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Home>DRIVES & MOTORS>Controls>Drive control - centralised or decentralised?

Drive control - centralised or decentralised?

29 April 2014

Should the drive technology in a machine or system be designed as centralised or decentralised? Michael Burghardt, Product Manager HVAC/R, Danfoss VLT Drives, suggests that the best approach might be to let the application decide

Both concepts have advantages, depending on the structure of the production system and the products being manufactured. What should rather be considered is the total amount of energy used in relation to process reliability, production output, maintenance, the cost of switch rooms and wiring. One thing remains crucial: how to apply speed control and improve process quality with a frequency converter.

Central control

Many systems are based on central control with frequency converters placed in cabinets or switch rooms. This means that control electronics and motors are placed far apart, which reduces the risk of environmental influences, all of which have a negative effect on the drive, such as corrosive gasses, dust or moisture.

Drive components are relatively inexpensive, but often require shielded motor cables. While separating the electronic controls and the motor enables use at higher ambient temperatures inside the plant, the spaces where the electronics are installed need to be cooled.

It is simple to use air conditioning for the control cabinet/switch room. However this also uses energy. But it can be an advantage in complex systems to place all control components in a single location for easy overview and management.

Decentralised control

In decentralised systems, motor control is built directly into the application, where the drive is fitted close to the motor. This approach is an advantage when the goal is to have a modular setup, for example to save installation costs or when there is no space for cabinets. It also reduces the complexity of the system, making it easier to expand. Integrating the drives directly with the application means that the cooling costs for the panels and switch rooms are reduced or even eliminated.

Often the installation of fieldbus and the cost of perimeter and control lines drive the decision to build a decentralised installation. As a result, the modular design provides plant owners and manufacturers with new possibilities. When used consistently modular design reduces project costs because entire machines or lines can be built on-site and put into operation immediately.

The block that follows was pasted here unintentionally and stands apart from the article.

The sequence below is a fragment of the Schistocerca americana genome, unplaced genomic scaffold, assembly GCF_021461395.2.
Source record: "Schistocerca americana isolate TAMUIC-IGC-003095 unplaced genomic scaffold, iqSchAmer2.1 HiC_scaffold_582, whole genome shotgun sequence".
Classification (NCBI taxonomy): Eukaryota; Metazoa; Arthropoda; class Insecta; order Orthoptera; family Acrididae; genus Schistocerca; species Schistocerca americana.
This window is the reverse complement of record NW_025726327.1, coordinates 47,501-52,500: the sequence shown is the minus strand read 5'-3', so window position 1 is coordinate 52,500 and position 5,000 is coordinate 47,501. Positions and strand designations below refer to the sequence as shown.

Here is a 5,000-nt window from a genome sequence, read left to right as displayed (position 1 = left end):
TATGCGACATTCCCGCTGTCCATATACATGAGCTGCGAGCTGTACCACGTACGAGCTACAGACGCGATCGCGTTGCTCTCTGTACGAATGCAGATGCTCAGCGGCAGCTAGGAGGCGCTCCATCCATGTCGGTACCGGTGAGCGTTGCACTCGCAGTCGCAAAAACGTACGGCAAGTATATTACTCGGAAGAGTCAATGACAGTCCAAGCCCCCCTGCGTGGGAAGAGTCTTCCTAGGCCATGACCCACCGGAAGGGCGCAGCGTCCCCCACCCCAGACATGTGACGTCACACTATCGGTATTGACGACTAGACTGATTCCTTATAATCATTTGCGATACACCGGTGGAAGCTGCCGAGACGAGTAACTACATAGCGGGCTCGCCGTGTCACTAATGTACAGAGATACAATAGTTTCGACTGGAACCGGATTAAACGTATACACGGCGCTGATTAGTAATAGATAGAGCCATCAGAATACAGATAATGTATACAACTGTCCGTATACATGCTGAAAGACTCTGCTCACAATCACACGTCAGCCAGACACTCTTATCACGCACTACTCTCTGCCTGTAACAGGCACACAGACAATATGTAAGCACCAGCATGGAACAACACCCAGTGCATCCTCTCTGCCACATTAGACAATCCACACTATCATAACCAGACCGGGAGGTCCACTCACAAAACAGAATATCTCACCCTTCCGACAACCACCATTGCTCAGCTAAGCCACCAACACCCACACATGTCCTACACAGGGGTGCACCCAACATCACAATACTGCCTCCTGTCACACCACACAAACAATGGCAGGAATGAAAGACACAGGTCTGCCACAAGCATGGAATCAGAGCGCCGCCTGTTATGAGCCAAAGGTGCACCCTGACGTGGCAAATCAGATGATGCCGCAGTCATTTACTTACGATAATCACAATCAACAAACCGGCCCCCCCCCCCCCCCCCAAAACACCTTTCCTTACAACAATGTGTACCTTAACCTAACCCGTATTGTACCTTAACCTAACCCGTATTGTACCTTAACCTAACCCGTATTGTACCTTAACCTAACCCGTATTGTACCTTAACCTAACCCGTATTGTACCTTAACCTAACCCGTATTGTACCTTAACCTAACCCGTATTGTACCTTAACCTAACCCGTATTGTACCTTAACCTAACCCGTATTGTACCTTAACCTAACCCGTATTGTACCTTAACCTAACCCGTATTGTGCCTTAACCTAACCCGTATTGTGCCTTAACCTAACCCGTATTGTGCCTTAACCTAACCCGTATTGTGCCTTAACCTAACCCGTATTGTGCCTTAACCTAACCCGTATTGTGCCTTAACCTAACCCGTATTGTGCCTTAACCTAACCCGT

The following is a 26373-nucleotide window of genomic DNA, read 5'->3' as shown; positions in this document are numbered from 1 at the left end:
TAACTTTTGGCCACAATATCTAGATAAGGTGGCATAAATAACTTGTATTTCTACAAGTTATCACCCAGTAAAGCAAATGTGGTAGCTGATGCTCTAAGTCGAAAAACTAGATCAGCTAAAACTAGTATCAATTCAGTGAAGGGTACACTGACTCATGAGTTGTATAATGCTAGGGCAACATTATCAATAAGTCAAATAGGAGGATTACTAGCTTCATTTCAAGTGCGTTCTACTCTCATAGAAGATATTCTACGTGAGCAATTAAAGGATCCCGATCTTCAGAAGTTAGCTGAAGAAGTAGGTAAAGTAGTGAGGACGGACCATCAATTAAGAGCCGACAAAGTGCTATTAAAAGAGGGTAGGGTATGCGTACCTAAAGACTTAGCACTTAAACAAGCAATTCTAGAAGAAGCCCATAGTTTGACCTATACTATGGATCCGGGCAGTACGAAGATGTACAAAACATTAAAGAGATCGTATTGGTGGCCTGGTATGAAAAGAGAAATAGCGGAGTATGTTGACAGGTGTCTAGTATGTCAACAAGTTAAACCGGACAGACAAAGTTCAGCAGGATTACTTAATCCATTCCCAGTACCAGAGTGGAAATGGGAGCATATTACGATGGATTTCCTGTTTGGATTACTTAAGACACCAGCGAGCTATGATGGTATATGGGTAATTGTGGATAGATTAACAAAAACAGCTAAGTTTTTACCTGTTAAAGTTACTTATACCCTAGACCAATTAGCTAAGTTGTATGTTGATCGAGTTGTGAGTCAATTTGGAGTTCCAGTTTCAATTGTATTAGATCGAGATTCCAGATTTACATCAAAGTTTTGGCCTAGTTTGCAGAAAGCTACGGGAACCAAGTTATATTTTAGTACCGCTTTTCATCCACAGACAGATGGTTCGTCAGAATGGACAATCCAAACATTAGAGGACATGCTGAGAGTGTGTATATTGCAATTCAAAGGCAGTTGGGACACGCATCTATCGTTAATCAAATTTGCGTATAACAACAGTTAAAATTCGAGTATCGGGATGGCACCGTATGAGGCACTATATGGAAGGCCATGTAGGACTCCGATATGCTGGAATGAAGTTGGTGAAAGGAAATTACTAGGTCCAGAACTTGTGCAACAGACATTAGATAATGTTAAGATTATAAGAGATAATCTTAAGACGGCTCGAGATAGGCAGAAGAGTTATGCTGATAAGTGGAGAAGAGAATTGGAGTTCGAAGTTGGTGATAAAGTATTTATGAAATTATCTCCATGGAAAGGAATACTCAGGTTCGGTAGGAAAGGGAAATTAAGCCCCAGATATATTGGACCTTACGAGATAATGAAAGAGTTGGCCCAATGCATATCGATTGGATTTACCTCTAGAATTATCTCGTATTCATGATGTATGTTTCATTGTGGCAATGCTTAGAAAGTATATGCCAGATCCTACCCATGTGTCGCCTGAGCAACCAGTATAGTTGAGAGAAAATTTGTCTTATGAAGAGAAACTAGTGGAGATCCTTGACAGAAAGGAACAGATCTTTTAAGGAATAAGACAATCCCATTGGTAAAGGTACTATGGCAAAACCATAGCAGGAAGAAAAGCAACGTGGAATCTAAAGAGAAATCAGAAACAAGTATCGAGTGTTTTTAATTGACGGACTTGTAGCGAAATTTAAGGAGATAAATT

Switching from a centralised to a decentralised system requires owners to rethink their entire planning and production setup.

Mixed environments tend to offer a good balance of flexibility, availability and cost

The materials used in decentralised designs must also be robust enough to work in harsh environments and be efficient. A particularly suitable drive for decentralised environments is Danfoss’ new VLT DriveMotor FCM 106. The DriveMotor is a motor-mounted drive where the same drive component is delivered from the factory with either an asynchronous or permanent magnet (PM) motor. When combined with a PM motor, the DriveMotor satisfies IE4 Super Premium. ensures high efficiency with low heat dissipation. The VLT DriveMotor FCP 106 can be used with motors from most manufacturers.

Ultimately the application determines the optimal control concept. An accurate and detailed analysis of systems costs together with the drive supplier will provide help the analysis.

In many cases, a mixed approach will be chosen, depending on the requirements of the system and which concept delivers most benefits at the specific location. Mixed environments tend to offer a good balance of flexibility, availability and cost. As a rule of thumb, the higher the required functionality of the drive, the more economical it usually is to move the intelligence closer to the motor.

Key Points

  • In centrally controlled systems frequency converters are placed in cabinets or switch rooms
  • In decentralised systems, motor control is built directly into the application, where the drive is fitted close to the motor
  • Whether control is central or decentralised, applying speed control and improving process quality with a frequency converter is crucial